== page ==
I personally remember back when I was 14, I would watch NCAA football games on the weekend. Maurice Clarett was undoubtedly one of my favourite players. He wasn’t the biggest, but he was the most solid, agile, and hard-working players on the field. I have never played a down of organized football (my town didn’t have a local league and my high school never had a team), but I am a fan of the game and a fan of what Maurice did on the field. He was the most prominent, coolest, most visible athletes in college football. He had the Sports Illustrated cover. That’s all I saw. So when I find out that no less than one year later he’s being arrested and is going to jail, it blew me away. I never thought that someone in such a high status, with all the hope and potential a guy could ask for, would have such a bad situation and be such a “bad person” (my ethics scale at the time: good people, bad people).

 During the summer after his first year, the cops were looking for Maurice because of a robbery charge. He had gotten pretty drunk at a bar, and while he was stumbling home he started verbally abusing someone on the street, brandishing a gun. The Ohio Police had him on a robbery charge. Knowing the cops were looking for him, Maurice jumped in a car and started driving… with three automatic rifles and a 40 of vodka. Paranoid. Desperate. Crazy. Clarett said of the situation, “…You could have had Jesus Christ sitting in that car next to me telling me the right thing to do, I probably still wouldn’t do it.” The cops caught Maurice. He went to jail, sentenced to 7 1/2 years. That was in 2006. Fast forward to 2010, and this April Maurice was released on good behaviour after 3 1/2 years. Primarily helpful to this early release was an exercise that I am doing right now; Maurice started a blog with the help of his girlfriend. He would write and dictate his thoughts over the phone; she would type them into the blog. Now, Maurice has a new lease, and no doubt a new outlook, on life. He is enrolled in courses at Ohio State once again while playing semi-pro football for the Omaha Nighthawks.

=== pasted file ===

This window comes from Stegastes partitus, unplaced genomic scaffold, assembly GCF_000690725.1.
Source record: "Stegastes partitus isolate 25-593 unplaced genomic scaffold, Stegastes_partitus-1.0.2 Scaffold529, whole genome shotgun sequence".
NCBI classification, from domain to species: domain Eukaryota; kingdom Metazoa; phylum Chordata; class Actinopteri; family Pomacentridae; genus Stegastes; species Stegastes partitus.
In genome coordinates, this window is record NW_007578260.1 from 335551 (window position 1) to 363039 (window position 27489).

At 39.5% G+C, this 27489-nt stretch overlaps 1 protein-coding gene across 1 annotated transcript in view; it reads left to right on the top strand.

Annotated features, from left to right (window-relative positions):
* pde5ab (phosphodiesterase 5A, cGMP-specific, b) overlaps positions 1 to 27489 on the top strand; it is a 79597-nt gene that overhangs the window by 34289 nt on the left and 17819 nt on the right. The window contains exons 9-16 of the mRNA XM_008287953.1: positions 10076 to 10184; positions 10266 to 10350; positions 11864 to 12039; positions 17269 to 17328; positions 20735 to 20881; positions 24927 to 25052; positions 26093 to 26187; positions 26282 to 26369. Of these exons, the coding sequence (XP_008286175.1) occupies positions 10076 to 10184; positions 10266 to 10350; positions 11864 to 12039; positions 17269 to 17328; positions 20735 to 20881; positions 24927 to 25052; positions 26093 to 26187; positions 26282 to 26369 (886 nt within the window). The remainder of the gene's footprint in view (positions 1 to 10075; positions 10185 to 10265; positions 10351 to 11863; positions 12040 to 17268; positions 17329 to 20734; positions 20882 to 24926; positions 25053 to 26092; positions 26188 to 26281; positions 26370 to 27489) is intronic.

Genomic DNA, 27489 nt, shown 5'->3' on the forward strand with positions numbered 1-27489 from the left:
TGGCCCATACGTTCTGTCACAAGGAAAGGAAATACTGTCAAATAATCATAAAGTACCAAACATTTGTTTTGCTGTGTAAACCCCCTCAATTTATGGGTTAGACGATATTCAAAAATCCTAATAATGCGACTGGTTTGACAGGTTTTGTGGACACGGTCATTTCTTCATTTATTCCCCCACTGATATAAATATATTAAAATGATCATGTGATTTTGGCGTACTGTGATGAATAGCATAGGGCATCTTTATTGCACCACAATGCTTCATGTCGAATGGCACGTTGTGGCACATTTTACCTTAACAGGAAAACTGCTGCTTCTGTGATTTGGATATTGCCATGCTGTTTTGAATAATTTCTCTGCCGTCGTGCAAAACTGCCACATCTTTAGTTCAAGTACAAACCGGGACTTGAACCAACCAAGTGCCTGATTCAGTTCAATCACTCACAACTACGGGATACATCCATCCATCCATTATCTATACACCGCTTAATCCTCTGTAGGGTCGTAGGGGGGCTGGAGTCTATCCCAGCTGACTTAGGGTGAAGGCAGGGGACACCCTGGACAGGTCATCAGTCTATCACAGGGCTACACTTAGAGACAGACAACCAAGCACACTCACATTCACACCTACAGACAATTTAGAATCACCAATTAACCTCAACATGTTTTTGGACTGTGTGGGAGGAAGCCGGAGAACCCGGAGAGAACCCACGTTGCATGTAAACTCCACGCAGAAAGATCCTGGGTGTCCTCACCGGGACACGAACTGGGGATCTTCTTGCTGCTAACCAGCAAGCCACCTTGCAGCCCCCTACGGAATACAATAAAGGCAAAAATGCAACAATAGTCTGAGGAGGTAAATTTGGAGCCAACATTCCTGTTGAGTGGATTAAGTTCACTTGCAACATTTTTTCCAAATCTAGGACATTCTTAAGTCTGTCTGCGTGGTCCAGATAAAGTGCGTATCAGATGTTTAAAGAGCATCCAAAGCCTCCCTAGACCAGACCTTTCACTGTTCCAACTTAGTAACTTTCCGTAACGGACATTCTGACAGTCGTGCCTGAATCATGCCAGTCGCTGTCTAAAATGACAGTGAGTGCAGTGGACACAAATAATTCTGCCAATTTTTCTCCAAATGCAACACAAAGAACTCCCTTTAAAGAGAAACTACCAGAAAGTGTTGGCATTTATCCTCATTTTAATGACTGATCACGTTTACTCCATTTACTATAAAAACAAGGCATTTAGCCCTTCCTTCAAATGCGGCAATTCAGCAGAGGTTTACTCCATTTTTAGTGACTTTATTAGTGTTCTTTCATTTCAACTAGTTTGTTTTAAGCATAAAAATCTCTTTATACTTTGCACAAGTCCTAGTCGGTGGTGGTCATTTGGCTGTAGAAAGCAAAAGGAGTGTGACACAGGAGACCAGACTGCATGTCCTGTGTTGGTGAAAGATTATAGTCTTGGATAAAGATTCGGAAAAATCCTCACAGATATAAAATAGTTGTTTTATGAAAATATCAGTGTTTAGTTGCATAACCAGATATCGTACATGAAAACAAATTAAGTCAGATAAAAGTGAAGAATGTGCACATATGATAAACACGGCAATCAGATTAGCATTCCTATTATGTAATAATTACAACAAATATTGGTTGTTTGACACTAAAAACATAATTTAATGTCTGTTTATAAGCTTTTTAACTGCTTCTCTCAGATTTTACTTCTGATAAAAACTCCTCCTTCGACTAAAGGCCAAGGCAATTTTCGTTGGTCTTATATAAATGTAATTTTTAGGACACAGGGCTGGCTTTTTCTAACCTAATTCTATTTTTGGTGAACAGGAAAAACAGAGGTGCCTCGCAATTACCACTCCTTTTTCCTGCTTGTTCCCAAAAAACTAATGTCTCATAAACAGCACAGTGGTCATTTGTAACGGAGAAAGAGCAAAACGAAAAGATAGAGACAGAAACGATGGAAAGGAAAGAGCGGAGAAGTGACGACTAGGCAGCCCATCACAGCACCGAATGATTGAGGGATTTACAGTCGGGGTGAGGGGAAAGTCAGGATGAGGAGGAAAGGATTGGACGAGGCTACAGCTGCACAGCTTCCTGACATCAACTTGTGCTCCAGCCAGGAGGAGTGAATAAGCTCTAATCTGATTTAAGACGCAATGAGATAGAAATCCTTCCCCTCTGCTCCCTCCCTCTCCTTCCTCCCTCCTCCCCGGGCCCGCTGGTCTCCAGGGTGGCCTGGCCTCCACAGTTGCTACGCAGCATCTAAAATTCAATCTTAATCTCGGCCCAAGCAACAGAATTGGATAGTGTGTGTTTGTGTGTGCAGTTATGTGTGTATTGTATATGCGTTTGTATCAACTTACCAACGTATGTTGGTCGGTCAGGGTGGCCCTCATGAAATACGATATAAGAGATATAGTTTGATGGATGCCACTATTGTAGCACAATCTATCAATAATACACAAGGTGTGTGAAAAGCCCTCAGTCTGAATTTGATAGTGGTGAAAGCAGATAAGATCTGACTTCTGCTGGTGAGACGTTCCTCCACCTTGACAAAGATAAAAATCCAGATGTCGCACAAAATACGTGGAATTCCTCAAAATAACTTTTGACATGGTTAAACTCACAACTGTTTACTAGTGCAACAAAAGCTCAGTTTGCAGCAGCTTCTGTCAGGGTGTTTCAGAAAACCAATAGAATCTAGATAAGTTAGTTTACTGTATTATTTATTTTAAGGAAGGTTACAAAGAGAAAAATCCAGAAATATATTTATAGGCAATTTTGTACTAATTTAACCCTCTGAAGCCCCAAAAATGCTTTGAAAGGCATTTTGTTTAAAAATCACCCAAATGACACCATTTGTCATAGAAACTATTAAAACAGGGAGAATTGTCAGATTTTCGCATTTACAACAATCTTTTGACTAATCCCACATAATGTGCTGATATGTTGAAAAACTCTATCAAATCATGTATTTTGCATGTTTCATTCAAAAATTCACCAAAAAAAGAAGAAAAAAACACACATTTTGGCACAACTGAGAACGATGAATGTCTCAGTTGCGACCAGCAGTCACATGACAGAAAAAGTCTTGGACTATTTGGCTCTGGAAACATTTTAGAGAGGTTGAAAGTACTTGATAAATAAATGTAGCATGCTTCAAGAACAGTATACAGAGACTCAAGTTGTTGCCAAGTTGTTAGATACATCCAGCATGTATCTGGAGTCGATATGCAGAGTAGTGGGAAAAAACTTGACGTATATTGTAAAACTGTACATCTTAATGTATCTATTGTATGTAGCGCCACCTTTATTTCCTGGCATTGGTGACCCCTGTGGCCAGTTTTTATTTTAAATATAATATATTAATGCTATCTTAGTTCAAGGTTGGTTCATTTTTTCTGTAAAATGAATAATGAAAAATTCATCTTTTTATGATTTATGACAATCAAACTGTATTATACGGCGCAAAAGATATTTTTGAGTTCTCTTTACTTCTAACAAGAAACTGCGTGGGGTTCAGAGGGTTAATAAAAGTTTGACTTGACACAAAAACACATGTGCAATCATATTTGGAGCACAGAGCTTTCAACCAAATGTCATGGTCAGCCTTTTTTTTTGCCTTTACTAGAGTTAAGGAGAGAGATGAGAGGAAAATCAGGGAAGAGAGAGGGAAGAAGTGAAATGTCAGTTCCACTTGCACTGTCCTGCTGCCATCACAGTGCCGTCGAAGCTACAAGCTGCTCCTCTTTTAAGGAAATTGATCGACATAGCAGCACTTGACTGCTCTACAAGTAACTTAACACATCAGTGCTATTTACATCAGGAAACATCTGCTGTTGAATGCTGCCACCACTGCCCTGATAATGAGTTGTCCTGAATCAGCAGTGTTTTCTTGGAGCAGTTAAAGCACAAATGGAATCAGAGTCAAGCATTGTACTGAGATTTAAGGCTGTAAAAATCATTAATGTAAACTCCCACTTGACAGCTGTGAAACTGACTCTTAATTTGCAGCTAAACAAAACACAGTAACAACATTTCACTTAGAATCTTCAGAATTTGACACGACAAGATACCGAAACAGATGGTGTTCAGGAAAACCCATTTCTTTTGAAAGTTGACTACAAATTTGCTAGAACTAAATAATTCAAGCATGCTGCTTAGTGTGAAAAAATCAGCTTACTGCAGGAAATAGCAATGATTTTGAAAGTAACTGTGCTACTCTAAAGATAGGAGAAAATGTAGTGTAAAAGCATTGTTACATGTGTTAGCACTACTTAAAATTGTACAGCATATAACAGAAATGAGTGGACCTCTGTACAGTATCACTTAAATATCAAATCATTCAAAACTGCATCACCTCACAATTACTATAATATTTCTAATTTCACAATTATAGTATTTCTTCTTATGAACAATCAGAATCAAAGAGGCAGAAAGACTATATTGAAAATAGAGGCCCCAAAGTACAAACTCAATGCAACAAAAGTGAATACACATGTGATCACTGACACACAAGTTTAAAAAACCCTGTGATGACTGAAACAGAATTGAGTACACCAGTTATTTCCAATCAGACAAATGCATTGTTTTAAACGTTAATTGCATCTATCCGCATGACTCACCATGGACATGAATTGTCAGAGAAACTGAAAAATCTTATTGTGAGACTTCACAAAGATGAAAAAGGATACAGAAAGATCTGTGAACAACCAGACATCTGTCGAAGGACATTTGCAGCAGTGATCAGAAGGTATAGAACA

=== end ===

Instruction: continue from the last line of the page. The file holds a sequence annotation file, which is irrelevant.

I guess me at 14 didn’t fully comprehend the fact that, yeah you can have it all, and you can be in a good spot on the field or in your career, but that doesn’t mean you’re in a good spot in life. And vice versa. However, the manner in which we turn those situations around, as Maurice did, is the key to a healthy and happy existence. Maurice makes $50,000 a season, an honest living to support his girflriend and child. Wow. What a roller coaster. Maurice’s blog is still up and running, check it out at . It’s fascinating stuff, and it’s a prime example of how you can, and have to, be the change you want to see. No excuses.

Jon Stewart, The Grand Ol’ Party, and the Prostitution of Tragedy

This is comedian and political satirist Jon Stewart hitting the nail right on the head in regards to a crucial bill designed to help the first responders on 9/11 and the Grand Ol’ Party’s vehement blockage of said bill.